Toyota Prius interior & comfort

Toyota Prius offers plenty of comfort thanks to its spacious interior, but infotainment could be better

While the Toyota Prius’s exterior styling might not be too all tastes (it’s been designed like that so it cuts through the air efficiently, and it works as this car has one of the lowest drag coefficients of any on sale today at 0.24Cd) it does at least mean there’s plenty of space inside for passengers. It doesn’t feel cramped and, combined with that pleasant, pliant ride, offers a decent level of comfort. The interior tech leaves a little to be desired though.

Toyota Prius dashboard

Given the Toyota Prius’s petrol-electric engine you might rightly expect some interesting tech inside, and while there’s an ok level of gadgetry inside, the way it’s executed leaves a little to be desired. Take the car’s centrally mounted instruments, for example. This has become a Prius trademark and was evolved a step further for this latest version.

The 4.2-inch digital display in the centre of the dash gives speed information and engine revs too, and you can change the display to show different readouts. One of these gives an overview of where your power is coming from (electric motor and/or petrol engine) as well as the flow of energy when you lift off or brake. It also shows the state of the battery pack’s charge.

While this gives you plenty of data to help drive the car efficiently, the screen resolution could be sharper, as it looks a little low-res and therefore old fashioned next to more modern rivals.

Equipment, options and accessories

All cars get a seven-inch colour touchscreen as standard, while the entry-level Active trim also benefits from a rear view camera, climate control, LED headlights, DAB, Bluetooth, adaptive cruise control and strong safety tech.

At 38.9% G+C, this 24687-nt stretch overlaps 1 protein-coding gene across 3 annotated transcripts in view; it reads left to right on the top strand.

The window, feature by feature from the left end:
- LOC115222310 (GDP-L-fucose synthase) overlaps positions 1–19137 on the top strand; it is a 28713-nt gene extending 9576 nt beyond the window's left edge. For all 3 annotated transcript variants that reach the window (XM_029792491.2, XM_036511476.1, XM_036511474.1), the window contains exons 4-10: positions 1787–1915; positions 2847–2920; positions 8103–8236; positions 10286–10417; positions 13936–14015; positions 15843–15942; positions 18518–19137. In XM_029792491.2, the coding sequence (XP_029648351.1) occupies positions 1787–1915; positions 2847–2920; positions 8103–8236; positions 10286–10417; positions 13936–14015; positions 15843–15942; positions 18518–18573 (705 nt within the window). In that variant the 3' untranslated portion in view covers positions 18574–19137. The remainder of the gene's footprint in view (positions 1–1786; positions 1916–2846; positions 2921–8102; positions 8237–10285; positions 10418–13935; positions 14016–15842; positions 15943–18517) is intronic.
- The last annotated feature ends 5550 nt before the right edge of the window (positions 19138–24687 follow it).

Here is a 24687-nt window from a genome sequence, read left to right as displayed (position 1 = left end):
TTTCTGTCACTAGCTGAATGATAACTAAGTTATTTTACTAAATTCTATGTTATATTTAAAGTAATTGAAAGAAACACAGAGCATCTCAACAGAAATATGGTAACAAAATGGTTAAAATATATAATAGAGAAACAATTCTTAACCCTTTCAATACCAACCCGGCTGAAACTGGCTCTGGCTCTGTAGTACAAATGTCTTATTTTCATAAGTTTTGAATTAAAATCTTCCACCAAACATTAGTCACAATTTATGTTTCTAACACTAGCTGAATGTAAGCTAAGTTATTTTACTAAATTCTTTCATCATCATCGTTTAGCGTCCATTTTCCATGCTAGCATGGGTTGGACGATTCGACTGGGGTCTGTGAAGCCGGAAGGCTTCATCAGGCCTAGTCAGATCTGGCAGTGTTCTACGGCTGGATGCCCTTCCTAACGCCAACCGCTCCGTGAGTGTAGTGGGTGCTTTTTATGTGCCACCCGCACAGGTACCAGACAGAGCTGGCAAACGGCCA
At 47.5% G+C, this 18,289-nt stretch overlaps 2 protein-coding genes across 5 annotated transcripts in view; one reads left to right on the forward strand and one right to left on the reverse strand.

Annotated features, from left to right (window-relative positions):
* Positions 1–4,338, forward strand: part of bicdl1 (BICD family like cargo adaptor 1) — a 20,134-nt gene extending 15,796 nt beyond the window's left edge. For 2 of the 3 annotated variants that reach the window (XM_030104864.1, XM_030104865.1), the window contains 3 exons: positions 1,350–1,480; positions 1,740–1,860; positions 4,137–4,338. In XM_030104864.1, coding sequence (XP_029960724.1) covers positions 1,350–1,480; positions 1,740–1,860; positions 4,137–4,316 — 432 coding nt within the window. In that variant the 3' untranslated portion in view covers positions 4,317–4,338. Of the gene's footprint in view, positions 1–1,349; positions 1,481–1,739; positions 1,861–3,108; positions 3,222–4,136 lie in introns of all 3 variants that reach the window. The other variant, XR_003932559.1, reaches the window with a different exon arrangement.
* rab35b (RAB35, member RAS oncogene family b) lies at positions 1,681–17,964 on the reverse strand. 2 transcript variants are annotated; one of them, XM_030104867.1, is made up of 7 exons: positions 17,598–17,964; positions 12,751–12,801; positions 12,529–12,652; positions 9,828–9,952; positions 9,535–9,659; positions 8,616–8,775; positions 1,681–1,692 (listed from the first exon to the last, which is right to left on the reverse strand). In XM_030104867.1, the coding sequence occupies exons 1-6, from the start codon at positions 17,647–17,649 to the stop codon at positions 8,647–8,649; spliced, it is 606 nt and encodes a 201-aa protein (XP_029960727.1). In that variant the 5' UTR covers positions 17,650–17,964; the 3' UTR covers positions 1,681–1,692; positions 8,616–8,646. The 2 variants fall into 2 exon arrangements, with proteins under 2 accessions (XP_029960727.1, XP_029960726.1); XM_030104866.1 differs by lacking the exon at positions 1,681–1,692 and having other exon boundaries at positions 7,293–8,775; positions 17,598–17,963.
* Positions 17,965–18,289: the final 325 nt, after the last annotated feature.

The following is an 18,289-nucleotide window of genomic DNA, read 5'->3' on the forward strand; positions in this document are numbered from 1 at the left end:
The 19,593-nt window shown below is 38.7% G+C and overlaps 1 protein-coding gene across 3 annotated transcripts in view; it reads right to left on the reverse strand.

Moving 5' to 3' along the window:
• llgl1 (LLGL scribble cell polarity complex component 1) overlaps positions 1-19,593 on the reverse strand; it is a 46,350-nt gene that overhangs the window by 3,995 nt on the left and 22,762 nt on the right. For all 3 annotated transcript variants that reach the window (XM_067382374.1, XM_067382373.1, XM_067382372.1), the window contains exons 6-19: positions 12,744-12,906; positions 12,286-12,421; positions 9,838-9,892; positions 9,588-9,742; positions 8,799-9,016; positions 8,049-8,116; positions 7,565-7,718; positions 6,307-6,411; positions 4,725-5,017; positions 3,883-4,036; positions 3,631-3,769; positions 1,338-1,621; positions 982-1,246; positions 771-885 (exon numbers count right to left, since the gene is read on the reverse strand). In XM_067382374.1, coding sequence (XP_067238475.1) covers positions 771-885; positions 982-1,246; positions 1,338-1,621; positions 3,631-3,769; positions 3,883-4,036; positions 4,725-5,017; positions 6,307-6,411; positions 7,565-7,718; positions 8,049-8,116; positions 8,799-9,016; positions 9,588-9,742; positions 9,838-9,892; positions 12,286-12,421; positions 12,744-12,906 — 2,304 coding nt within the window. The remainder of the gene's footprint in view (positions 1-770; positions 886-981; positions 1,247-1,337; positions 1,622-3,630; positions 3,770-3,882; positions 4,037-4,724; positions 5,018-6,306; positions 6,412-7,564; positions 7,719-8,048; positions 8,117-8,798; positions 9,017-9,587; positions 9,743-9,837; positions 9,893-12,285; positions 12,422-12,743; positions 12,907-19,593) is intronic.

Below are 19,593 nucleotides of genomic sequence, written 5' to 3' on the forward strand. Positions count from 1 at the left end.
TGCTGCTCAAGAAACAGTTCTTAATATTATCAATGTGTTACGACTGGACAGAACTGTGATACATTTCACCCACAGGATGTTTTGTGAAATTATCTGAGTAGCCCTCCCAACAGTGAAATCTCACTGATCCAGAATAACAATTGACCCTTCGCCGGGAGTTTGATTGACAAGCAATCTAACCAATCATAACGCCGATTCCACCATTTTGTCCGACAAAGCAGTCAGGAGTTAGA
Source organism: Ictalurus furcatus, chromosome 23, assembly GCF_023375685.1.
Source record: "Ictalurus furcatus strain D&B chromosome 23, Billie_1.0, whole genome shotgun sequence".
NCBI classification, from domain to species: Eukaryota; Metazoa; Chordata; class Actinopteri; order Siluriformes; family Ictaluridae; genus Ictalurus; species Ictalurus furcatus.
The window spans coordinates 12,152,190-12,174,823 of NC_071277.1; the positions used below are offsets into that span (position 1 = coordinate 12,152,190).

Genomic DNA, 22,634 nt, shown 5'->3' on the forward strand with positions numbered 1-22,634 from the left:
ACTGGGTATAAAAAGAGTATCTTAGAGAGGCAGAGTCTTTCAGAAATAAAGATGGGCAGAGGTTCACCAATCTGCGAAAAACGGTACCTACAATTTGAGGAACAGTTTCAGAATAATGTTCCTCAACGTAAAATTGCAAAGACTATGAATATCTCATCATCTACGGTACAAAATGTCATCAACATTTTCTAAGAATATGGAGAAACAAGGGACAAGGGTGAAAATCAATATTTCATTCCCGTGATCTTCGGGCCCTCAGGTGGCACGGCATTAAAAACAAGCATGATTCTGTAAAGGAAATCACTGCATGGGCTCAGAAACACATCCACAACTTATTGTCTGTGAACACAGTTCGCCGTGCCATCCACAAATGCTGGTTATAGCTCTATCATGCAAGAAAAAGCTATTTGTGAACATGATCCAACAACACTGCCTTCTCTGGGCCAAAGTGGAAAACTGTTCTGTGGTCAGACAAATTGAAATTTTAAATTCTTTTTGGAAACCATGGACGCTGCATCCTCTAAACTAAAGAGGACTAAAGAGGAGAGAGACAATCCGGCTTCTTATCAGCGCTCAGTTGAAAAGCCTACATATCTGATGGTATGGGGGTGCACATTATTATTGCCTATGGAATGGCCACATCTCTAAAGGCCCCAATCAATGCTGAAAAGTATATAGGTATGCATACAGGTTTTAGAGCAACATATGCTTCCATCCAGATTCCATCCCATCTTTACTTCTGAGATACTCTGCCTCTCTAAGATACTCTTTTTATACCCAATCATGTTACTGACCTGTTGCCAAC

Step up to Business Edition and you also get wireless mobile phone charging, a head-up display and heated seats, while Business Edition Plus adds sat-nav, front and rear parking sensors, automatic parking and 17-inch alloy wheels.

Finally, top-spec Excel cars gets leather upholstery, a JBL 10-speaker stereo and wi-fi hotspot capability. The equipment specifications are good then, but the Prius let’s the side down when you focus on the infotainment and its connectivity.

Infotainment, apps & sat nav

The problem of poor graphics affects the seven-inch central touchscreen as well. The resolution is poor and means the Prius loses ground for its infotainment compared with the much more advanced Hyundai Ioniq’s setup.

Apple CarPlay and Android Auto aren’t available even as an option, so smartphone connectivity is limited. Especially when the Ioniq gets these features as standard. It means the only way you’ll be able to link you smartphone to your car is through Bluetooth for audio streaming and calls.

There aren’t really any useful apps and the infotainment system itself isn’t the easiest to use, as the menu layouts are a little convoluted. Plus the interface is all touch sensitive with no physical buttons whatsoever. This includes turning the volume up and down, although you can use the steering wheel-mounted controls for this, which is easier.

The screen could be more responsive to inputs too, as sometimes the system will lag behind and take a while to catch up, performing two or three functions at once after a delay.